The truth of the matter was that I was not in a mood to eat or make with conversation. I had a diamond ring safety-pinned inside my pant's pocket and I constantly was rubbing it to make sure it was still there. All my plans went like clockwork, we thanked our host and hostess, and went to her home. I proposed and her reply was, "Of cause I will, Silly."

Within three minutes our parents arrived and my future father-in-law produced from the refrigerator a bottle of champagne he had hidden there.

Two months later my father had a heart attack while having a frank talk with my fiancÚ and died in front of her in his office.

Three months later we were married in a much subdued ceremony and party.

All this occurred in 1961 and this summer my wife and I will celebrate 38 years of a happy marriage. After-all 38 out of 45 years is not bad.

R:.W:.Ronald M Goldwyn, LMPS GLNY and GLCT
Milford, Connecticut, USA


This story has been told many times to my family and to my Masonic friends, but will elicit a chuckle if repeated. It has to do with a young Viet Nam war veteran, one of ten siblings from a noble Illinois family of Irish ancestry. He was later to become not only my son-in-law, but a Master Mason.

After four years service in the Navy, Eddie joined several of his friends from Illinois to enter college in Tampa. It was there that he met my daughter Debbie, who was a student at the University of South Florida. Soon after graduation Debbie came home and asked if it would be all right to invite her new boyfriend to Jacksonville to meet our family. We were delighted to meet him but somewhat taken aback when this long-haired, rather disheveled chap pulled into our driveway. But we had to realize that this was back in the times that young people were "asserting themselves" and marching to a different beat from the previous generation.

When the weekend was over and time for Eddie to return to Tampa, we cordially bade him good-bye and watched him drive off in the sports car, a classy little roadster, that he had borrowed from one of his schoolmates. Little did we know that we would hear from him soon after his departure. But when my phone rang with a collect call just hours later, it was Eddie. He had not heard of the stringent laws enforced by the police in the Alachua County community of Waldo. He was calling from the jail! He asked for me to get on the phone because he needed help and had no idea where else to turn. The deputy sheriff had pushed him into the cell and told him he could make but one phone call. Eddie said "Doc, I'm embarrassed to have to request such a favor, but this policeman will not let me out of here until I come up with $35 cash." The poor fellow barely had gas money and even if he had a checking account it would be to no avail. Moreover, his friends from school had left for their vacation and could be of no help. And his family was 1,000 miles away in Illinois.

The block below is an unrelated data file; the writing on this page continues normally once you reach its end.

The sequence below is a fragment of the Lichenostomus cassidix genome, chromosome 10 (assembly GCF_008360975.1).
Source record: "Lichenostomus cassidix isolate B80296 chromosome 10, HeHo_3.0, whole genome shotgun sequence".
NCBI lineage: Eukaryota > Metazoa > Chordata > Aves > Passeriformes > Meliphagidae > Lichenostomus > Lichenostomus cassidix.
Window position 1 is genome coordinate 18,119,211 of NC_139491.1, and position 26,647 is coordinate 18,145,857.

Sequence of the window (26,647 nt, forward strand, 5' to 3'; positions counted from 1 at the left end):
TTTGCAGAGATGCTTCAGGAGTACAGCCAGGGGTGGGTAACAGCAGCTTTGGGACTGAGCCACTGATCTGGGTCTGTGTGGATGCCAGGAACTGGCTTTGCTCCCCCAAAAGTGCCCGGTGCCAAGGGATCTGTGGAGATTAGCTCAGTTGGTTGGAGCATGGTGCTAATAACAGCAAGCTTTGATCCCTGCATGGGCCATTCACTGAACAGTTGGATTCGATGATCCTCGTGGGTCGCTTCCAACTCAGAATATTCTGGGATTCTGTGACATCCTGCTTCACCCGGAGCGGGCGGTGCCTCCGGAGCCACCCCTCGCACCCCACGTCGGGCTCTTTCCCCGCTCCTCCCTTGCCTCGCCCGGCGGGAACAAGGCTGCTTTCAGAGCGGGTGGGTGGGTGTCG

Although I was ready for bed, it seemed apparent that I was going to have to drive to Waldo to pay the fine. In desperation, however, I asked Eddie to put his captor on the phone. When his gruff voice came on I said, "Sheriff, I know about as little of that young man as you do, but I feel obligated to help him if I possibly can. I really hate to think that I'll have to change from my pajamas and drive sixty miles to bail him out. But if you will take my word that I will promise not to wrong, cheat, or defraud you out of that $35, I'll have my check to you in tomorrow's mail."

It was several years later that Ed received the degree of Master Mason; sometime after becoming my son-in-law. It was only then that he realized that this unyielding lawman suddenly became the docile and benevolent friend of a person whom he had never met, but whose word was bound by a statement that all Masons have repeated in their obligation and have sworn to while kneeling at the altar of their Lodge. I took a chance that the deputy might be a Brother Mason. If so, he would know that the words repeated to him would assure my honesty.

Eddie still reflects on the change of attitude demonstrated by the deputy after our phone conversation. With a handshake and pat on the back, he was cordially escorted to the car, to the gas station, and to the highway home. And now we know that there are words far more magical than Abracadabra!

William "Doc" H. Wood
Arlington Lodge No. 309 F.& A.M.
Jacksonville, Florida, USA


And now for one of the most personable poignant examples of Internet Masonry that I could ever imagine: In the October and December, 2004 issues of the Knight Templar magazine there appeared an amazing story about a 100 year-old antique KT sword that had been offered for sale on e-Bay auction. The sword was bid for and purchased by my nephew, my son, and my two sons-in-law and presented to me as a Father's Day gift. All are brother Masons. And the incredulity of it? The blade was etched with the name of William H. Wood - MY NAME!

True Stories page I
True Stories page II